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#SJA2017: the night Britain’s men’s sprint quartet made history

The voting has opened for Sportsman, Sportswoman and Sports Team of the Year at the SJA British Sports Awards sponsored by the National Lottery. As far as CHRISTIAN RADNEDGE is concerned, there is only one team in contention and that’s Britain’s men’s sprint quartet.

After a year of spectacular team performances in British sport, one stands head and shoulders above the rest – and it happened in a moment when this writer and many others were focused on something else.

The athletics world championships in London in August had not exactly been the medal feast the same stadium witnessed five years previously at the Olympics.

Indeed, save for Mo Farah, there were no medals to speak of for British Athletics as the penultimate day arrived.

Farah even bowed out himself on that evening with a silver in the 5,000metres, bringing an end to his phenomenal golden run over six years.

However, the women’s 4x100m relay team flew out of the blocks and kept up pace with the Americans to upgrade their Olympic bronze from Rio to silver on home turf.

That raised the roof of the London Stadium and would be worthy of claiming this award – were it not for what was to follow.

Following the upset of American Justin Gatlin beating Usain Bolt in the men’s 100m earlier in the week, the attention was focused on the duo once again as they met in the men’s 4x100m relay for the Jamaican’s final major race.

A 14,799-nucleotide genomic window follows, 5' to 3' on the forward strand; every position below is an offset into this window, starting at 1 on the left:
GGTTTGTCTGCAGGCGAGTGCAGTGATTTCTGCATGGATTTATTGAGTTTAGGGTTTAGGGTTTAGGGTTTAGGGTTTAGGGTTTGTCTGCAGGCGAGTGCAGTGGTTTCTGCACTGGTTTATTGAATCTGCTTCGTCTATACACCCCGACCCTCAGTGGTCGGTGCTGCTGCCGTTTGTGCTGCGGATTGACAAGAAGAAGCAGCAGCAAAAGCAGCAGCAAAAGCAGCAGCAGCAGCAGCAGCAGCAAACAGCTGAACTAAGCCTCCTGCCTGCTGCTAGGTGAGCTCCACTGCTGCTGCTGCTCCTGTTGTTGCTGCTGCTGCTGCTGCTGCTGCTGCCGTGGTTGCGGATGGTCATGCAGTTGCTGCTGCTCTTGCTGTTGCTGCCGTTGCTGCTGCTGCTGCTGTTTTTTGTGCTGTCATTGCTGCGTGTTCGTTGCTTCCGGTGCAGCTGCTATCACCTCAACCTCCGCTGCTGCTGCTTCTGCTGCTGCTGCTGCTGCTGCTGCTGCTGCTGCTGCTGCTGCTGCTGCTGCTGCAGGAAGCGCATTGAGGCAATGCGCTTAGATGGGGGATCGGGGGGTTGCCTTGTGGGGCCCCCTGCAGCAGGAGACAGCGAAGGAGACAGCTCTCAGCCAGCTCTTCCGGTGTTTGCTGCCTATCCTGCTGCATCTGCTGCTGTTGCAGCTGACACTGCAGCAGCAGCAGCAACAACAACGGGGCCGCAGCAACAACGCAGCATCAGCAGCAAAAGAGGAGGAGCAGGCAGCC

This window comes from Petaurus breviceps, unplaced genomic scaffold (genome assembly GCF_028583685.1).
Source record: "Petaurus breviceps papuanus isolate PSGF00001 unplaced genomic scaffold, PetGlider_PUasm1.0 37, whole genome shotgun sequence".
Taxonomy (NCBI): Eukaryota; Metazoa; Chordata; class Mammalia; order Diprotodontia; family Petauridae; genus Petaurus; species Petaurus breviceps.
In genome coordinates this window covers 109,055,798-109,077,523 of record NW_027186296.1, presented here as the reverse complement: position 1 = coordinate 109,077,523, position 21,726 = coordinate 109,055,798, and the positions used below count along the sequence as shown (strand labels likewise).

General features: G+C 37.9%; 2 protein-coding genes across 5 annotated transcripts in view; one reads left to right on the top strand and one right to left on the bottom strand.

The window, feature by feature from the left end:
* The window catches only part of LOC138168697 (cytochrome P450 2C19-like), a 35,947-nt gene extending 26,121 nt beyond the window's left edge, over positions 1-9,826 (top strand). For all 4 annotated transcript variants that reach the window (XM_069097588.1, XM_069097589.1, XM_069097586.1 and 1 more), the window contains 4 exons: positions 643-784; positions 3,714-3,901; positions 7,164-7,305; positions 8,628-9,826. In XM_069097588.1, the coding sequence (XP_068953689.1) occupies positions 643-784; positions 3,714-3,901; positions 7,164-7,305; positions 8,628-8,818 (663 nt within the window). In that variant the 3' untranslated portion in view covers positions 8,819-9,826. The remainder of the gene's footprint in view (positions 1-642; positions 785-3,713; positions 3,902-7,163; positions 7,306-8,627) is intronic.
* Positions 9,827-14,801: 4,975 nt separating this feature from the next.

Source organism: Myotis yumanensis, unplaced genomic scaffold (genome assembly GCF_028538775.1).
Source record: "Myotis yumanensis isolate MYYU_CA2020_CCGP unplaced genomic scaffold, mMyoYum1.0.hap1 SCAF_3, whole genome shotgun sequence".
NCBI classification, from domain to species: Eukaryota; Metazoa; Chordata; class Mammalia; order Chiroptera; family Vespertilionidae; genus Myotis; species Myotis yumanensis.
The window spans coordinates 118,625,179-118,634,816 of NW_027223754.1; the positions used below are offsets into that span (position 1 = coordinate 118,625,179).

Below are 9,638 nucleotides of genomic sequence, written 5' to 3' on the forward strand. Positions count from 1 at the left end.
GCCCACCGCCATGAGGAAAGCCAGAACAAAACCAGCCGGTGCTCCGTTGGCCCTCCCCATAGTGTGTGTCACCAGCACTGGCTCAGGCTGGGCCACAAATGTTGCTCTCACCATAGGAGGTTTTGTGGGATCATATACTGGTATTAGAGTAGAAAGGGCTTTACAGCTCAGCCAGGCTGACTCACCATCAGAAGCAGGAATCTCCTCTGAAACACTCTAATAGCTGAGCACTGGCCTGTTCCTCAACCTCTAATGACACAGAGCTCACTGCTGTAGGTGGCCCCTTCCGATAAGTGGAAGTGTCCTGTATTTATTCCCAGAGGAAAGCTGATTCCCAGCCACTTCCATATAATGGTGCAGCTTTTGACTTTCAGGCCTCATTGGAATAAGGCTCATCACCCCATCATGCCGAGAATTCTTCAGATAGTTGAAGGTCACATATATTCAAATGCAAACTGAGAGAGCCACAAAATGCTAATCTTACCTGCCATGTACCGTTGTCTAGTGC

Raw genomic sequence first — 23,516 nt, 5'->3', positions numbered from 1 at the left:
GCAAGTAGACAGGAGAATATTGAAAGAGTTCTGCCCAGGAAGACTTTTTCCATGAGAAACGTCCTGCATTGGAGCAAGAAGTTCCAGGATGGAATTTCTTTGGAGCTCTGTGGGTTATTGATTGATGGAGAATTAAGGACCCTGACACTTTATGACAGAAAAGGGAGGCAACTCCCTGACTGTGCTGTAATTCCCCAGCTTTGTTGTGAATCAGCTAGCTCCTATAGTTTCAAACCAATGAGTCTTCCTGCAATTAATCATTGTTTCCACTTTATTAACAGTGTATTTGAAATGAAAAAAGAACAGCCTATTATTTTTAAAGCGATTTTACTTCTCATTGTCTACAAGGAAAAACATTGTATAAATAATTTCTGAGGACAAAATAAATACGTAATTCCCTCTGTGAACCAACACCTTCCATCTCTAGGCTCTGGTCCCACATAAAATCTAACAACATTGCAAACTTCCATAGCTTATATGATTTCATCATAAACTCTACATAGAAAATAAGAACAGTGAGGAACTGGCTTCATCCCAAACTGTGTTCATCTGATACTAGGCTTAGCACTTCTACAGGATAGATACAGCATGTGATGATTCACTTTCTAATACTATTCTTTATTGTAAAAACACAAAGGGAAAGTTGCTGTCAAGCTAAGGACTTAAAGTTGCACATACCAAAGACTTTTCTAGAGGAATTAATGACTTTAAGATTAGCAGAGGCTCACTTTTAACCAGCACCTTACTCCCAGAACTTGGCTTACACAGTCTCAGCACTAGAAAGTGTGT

The Brits were in lane seven, and that was seen as significant achievement enough for the likes of C J Ujah (23), Adam Gemili (24), Danny Talbot (26) and Nethaneel Mitchell-Blake (23).

DONE IT: Nethaneel Mitchell-Blake crosses the finish line (Getty Images)

Ujah got off to a blistering start, but so did the Americans and Jamaicans. The worry would be that come the final leg, it would be the familiar two-horse race.

Even as Talbot rounded the bend, level with Gatlin, the thought prevailed that once Bolt received the baton from Yohan Blake there would only be one outcome and it would be a glorious finish to a glorious career.

But only a few strides in, the sprint king suddenly pulled up sharp and collapsed to the track clutching his hamstring, leaving the crowd in the stadium and around the world aghast.

As the triple Olympic and world champion lay prostrate on the track, Mitchell-Blake crossed the finishing line seemingly at the same time as Christian Coleman of the USA.

An eerie silence descended as one took in the spectacle of arguably the greatest athlete ever ending his career face down on the track. There was also the wait in finding out who had actually won.

TAKING A TUMBLE
SAD GOODBYE (Getty Images)

The screen burst into life, and so did the stadium, as it was announced the home foursome had indeed pipped the Americans to win Britain’s first world sprint relay title and smashing the national and European record in the process (37.47 seconds).

Not since the upset of 13 years previous at the Athens Olympics had the tables been turned so spectacularly in elite relay sprinting.

Mitchell-Blake jumped in wild celebration as British Athletics surely breathed a huge sigh of relief that despite early concerns, the future of the sport without Farah, Jessica Ennis-Hill et al did indeed look promising.

For the young quartet, it was each of their first medal at world or Olympic level. It surely will not be the last, but the least they deserve right now is to be awarded SJA Team of the Year.

Voting closes on Wednesday November 8.

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The SJA charity partner for the British Sports and British Sports Journalism Awards is Alzheimer’s Society.  Unite now – text UNITE to 70677 to donate £3 a month or visit alzheimers.org.uk/donatetoday

 

 

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